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X defends itself over EU accusations of playing host to Israel-Hamas war disinformation

X CEO Linda Yaccarino has said the social media platform formerly known as Twitter has identified and removed “hundreds” of Hamas-affiliated accounts, and has “taken action to remove or label tens of thousands of pieces of content” in the wake of terrorist attacks carried out by Hamas against Israel. Yaccarino’s letter comes in response to concerns raised by EU commissioner Thierry Breton that X is being used to “disseminate illegal content and disinformation,” in possible violation of the EU’s tough new Digital Services Act (DSA).

The back-and-forth between X and the European Union comes as the EU implements the DSA, which imposes obligations on large online platforms to remove illegal content and mitigate risks to public security more generally. In addition to X, Breton has also written to Meta to remind it of its obligations under the DSA.

There have been widespread reports of misinformation and disinformation spreading on X surrounding the Israel-Hamas war. The Guardian has collated numerous examples of such content, some with millions of views, that includes videos and images being shared out of context. Separately, researchers claim to have discovered a propaganda network of 67 accounts posting false and inflammatory content about the war.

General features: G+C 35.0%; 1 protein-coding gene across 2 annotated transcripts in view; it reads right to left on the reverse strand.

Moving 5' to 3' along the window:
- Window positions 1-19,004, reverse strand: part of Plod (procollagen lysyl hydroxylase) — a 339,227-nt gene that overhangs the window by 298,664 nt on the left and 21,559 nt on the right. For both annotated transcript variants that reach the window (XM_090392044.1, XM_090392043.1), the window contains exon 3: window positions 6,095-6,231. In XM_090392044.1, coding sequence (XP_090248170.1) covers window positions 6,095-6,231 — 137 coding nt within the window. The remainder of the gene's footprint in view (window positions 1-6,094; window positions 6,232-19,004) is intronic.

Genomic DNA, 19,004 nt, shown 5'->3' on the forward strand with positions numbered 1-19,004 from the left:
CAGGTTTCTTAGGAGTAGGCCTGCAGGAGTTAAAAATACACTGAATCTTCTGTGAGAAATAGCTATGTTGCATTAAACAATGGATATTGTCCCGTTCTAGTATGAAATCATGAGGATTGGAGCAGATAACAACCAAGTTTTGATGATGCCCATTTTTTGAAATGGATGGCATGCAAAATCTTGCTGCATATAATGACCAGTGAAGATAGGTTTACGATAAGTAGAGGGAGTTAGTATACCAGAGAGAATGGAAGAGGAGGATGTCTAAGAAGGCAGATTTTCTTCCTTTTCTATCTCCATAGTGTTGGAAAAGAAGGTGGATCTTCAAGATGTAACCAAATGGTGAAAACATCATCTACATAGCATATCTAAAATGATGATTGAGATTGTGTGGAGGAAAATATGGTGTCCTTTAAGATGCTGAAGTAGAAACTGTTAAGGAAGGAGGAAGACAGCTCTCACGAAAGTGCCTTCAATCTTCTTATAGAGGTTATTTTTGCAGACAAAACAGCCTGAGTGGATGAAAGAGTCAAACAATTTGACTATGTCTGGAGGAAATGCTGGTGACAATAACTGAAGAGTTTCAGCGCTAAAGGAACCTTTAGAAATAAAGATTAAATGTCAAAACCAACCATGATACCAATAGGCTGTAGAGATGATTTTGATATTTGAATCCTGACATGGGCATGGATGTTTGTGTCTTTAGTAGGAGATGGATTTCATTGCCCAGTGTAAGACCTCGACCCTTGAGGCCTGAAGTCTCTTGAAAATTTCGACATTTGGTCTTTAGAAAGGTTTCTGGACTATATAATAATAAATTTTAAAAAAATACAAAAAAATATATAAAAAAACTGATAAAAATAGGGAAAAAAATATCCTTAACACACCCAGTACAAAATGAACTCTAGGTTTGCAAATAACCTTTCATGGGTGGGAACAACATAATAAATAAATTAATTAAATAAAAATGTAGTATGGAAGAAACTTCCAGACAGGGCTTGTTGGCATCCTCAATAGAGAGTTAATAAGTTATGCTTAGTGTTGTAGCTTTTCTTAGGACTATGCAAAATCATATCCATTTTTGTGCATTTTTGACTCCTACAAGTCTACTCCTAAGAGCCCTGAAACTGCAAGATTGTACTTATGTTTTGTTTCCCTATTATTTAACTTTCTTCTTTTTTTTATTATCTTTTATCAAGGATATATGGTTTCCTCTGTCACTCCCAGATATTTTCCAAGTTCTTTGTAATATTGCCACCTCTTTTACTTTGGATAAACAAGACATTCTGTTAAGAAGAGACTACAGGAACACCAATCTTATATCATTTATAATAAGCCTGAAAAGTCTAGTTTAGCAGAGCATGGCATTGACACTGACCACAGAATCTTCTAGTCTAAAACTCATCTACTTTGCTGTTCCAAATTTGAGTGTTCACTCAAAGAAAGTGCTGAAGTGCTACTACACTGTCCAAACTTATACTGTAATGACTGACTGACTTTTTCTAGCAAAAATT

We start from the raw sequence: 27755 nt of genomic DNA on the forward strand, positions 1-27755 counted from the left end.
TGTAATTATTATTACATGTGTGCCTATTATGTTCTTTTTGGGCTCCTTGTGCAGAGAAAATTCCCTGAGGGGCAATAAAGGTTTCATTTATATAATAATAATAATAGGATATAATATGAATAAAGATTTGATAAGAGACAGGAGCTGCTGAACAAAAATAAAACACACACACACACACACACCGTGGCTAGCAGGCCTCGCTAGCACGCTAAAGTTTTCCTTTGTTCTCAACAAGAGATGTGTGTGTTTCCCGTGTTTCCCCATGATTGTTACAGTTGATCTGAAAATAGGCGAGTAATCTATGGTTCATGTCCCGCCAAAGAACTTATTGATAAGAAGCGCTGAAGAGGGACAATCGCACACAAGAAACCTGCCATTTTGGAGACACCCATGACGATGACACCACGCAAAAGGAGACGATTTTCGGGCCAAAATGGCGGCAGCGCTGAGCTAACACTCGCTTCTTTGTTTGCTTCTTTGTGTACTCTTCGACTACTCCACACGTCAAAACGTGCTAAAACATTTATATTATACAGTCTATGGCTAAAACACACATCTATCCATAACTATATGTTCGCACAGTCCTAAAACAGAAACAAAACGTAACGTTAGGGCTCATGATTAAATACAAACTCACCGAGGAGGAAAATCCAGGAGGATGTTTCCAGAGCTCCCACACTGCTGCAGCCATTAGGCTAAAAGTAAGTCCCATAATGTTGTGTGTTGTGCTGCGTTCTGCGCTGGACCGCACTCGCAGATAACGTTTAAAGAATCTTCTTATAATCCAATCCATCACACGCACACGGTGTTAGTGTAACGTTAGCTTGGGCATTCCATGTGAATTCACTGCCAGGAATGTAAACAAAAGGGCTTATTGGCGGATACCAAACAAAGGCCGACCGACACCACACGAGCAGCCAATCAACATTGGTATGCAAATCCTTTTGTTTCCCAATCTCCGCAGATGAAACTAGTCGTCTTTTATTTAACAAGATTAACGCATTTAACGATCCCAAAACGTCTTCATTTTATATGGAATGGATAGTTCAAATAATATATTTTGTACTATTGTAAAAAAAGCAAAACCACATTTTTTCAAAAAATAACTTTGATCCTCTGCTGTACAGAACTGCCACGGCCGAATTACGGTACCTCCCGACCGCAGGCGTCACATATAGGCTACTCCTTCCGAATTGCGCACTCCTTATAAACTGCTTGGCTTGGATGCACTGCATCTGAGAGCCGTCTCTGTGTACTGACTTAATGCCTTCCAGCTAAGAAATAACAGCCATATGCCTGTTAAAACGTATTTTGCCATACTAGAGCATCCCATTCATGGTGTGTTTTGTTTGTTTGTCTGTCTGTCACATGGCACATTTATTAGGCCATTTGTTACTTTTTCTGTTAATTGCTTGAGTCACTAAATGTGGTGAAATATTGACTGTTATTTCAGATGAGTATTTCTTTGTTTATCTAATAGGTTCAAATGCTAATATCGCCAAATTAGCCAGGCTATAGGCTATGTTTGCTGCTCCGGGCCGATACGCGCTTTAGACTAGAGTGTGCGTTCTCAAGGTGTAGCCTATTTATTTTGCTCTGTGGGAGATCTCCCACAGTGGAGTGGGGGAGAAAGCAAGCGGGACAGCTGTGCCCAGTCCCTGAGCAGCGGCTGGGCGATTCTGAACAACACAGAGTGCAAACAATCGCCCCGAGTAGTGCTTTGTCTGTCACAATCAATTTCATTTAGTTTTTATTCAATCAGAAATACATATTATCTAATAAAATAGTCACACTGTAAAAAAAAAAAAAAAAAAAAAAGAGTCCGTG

Yaccarino said that X assembled a “leadership group” shortly after news of the Hamas attack broke to assess the situation, and outlined the platform’s moderation policies against violent speech and violent and hateful entities. The CEO said the platform had responded to over 80 take down requests received in the EU “within required timelines” but noted that it had not received any notices from Europol about illegal content on the service. 

Yaccarino’s letter also emphasizes how X has been using Community Notes in an attempt to combat misinformation on its platform, noting that over 700 unique notes are being shown on the platform relating to the attacks. But a report from NBC News has shed light on the strain the volunteer-powered system is under, with some community notes taking hours or even days to be approved, and other posts failing to be labeled at all. 

While the letter from X’s CEO struck a diplomatic tone, Musk himself has been more forthright in his responses to Breton, pushing for the commissioner to list specific violations on the platform publicly. “We take our actions in the open,” Musk wrote. “No back room deals.”

We now wait for the EU’s response. Thierry Breton had previously warned X that non-compliance with the DSA could result in an investigation and possible fines.

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